When Domestic Violence Becomes A Workplace Issue After two employees were killed, the hospital where they worked decided to tackle the issue head-on. By Melissa Jeltsen.

Photo by Павел Сорокин on Pexels.com

The two deaths came in quick succession, shocking the close-knit community of health care workers at the University of Maryland St. Joseph Medical Center.

First, in August 2013, an administrative assistant was fatally shot by her estranged husband while she was helping her 3-year-old son get into a car. Five months later, a nurse who worked with oncology patients was stabbed to death by her son after a history of domestic altercations.

“She was very optimistic and positive,” said Michele McKee, director of nursing services. “The staff is still struggling with the loss. There was denial. Tears. Anger. And then, guilt. What did we miss? What could we have done?”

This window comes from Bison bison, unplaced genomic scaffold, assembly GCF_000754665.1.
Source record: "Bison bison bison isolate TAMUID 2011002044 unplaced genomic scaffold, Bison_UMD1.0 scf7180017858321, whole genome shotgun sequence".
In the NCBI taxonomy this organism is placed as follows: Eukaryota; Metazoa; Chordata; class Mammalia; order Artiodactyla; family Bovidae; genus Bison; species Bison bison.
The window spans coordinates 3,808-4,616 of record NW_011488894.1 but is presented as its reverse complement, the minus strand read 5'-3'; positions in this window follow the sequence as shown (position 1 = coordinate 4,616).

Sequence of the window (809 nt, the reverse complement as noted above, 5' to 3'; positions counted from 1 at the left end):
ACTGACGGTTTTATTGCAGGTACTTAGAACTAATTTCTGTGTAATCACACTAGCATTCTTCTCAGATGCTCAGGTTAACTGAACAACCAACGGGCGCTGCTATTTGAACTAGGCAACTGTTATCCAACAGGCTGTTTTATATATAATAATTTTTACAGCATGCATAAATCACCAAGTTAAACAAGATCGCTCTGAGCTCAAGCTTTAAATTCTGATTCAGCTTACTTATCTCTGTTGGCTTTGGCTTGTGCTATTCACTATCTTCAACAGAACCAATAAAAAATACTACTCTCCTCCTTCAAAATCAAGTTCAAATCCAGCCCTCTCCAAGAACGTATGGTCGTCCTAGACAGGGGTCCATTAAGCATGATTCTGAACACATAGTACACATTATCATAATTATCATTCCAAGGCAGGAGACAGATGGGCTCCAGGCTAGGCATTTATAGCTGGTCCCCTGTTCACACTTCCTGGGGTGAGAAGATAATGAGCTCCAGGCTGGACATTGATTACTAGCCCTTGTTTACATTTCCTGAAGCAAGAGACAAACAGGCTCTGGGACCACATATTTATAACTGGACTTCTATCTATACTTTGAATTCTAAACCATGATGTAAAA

While hospital staff had been trained to identify patients who were experiencing domestic violence, they didn’t pay the same attention to warning signs in their own peers, said Leslie Hott, St. Joseph’s human resources manager.

“Our value statement says, ‘loving service, compassionate care,’” Hott said. “We typically think about that for those we care for, but not each other.”

That is now changing.

St. Joseph is undergoing an ambitious effort to address domestic violence among its workforce, rolling out an intensive training program to help staff members identify — and hopefully prevent — domestic violence, as well as a new workplace policy to support employees who are suffering.